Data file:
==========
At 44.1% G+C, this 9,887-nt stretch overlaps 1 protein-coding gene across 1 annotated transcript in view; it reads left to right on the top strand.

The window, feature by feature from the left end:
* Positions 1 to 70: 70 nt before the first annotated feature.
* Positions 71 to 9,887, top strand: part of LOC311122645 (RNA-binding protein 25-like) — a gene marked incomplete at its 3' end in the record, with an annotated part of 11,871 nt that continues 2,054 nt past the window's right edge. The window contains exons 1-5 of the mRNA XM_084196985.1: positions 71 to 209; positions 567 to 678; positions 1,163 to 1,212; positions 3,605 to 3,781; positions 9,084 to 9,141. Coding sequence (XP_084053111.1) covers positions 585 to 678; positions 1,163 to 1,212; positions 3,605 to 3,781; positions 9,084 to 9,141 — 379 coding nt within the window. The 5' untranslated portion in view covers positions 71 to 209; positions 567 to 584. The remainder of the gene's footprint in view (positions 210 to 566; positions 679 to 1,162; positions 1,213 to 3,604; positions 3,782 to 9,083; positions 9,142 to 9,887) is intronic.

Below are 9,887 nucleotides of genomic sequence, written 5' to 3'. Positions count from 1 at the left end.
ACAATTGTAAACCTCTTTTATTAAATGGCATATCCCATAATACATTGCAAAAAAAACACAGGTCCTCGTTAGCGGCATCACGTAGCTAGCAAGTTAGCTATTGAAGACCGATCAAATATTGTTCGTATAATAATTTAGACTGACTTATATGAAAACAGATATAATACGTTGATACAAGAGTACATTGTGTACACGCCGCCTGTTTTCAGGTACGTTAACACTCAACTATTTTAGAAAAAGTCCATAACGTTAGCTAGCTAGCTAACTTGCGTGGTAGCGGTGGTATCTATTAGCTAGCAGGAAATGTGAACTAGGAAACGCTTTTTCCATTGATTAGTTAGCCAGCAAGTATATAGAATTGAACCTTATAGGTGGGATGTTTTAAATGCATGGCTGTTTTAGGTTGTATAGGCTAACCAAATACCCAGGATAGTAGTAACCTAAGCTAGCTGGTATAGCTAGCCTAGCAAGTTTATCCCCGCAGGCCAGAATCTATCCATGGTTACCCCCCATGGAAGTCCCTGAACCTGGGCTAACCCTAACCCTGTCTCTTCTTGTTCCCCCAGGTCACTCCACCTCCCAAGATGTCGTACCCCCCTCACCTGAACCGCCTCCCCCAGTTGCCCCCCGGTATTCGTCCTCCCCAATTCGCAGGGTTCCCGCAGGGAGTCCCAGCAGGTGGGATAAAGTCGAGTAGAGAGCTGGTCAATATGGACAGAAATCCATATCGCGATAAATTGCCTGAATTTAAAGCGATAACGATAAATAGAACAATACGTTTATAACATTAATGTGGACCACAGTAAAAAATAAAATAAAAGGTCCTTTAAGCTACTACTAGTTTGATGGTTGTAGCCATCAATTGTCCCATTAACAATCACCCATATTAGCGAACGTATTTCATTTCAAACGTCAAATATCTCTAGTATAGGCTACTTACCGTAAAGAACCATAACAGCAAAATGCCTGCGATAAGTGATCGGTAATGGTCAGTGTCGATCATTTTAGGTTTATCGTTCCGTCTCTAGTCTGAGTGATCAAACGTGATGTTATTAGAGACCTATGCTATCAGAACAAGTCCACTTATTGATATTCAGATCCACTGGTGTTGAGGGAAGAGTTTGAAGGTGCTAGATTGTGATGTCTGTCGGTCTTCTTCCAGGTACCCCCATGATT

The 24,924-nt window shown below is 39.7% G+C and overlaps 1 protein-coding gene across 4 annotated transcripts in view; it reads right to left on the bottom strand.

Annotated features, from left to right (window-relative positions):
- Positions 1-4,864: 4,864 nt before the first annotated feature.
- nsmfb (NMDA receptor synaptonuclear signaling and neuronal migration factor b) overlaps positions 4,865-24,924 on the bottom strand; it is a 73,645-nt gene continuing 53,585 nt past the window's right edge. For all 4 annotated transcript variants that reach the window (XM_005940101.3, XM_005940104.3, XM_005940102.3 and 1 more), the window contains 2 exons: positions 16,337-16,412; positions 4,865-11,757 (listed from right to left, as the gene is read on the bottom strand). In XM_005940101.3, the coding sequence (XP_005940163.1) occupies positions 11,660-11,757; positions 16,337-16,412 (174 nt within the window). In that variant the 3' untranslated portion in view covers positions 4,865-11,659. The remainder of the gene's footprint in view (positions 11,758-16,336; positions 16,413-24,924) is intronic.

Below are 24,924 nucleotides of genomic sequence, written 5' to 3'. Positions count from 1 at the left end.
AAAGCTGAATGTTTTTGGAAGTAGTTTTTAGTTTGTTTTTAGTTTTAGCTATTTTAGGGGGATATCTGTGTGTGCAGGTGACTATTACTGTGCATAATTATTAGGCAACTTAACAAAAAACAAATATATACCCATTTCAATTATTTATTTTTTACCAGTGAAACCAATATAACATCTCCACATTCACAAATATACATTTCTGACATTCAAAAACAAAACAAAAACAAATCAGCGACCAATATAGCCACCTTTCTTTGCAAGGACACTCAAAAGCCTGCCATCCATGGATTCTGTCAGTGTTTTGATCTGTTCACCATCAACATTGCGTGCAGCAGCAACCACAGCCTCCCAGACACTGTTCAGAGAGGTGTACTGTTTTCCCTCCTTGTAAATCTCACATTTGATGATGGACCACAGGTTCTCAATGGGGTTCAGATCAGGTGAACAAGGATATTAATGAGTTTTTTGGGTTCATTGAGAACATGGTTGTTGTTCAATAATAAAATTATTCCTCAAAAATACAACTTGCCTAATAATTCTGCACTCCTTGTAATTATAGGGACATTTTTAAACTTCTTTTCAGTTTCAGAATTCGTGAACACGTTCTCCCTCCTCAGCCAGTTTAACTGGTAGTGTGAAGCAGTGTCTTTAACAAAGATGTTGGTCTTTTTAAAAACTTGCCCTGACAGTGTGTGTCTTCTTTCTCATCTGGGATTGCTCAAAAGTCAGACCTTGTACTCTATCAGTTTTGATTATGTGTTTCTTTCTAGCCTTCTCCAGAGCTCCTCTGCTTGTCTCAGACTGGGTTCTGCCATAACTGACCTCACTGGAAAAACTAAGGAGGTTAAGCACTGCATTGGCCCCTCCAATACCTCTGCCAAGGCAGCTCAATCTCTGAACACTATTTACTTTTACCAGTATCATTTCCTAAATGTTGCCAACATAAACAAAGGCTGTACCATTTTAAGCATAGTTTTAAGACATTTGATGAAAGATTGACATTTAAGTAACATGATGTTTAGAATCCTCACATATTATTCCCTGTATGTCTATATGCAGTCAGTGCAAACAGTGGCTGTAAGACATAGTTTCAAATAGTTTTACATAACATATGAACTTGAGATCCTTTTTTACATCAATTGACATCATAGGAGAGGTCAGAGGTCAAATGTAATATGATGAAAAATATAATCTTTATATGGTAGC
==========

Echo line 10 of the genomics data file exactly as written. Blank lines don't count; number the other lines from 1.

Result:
- nsmfb (NMDA receptor synaptonuclear signaling and neuronal migration factor b) overlaps positions 4,865-24,924 on the bottom strand; it is a 73,645-nt gene continuing 53,585 nt past the window's right edge. For all 4 annotated transcript variants that reach the window (XM_005940101.3, XM_005940104.3, XM_005940102.3 and 1 more), the window contains 2 exons: positions 16,337-16,412; positions 4,865-11,757 (listed from right to left, as the gene is read on the bottom strand). In XM_005940101.3, the coding sequence (XP_005940163.1) occupies positions 11,660-11,757; positions 16,337-16,412 (174 nt within the window). In that variant the 3' untranslated portion in view covers positions 4,865-11,659. The remainder of the gene's footprint in view (positions 11,758-16,336; positions 16,413-24,924) is intronic.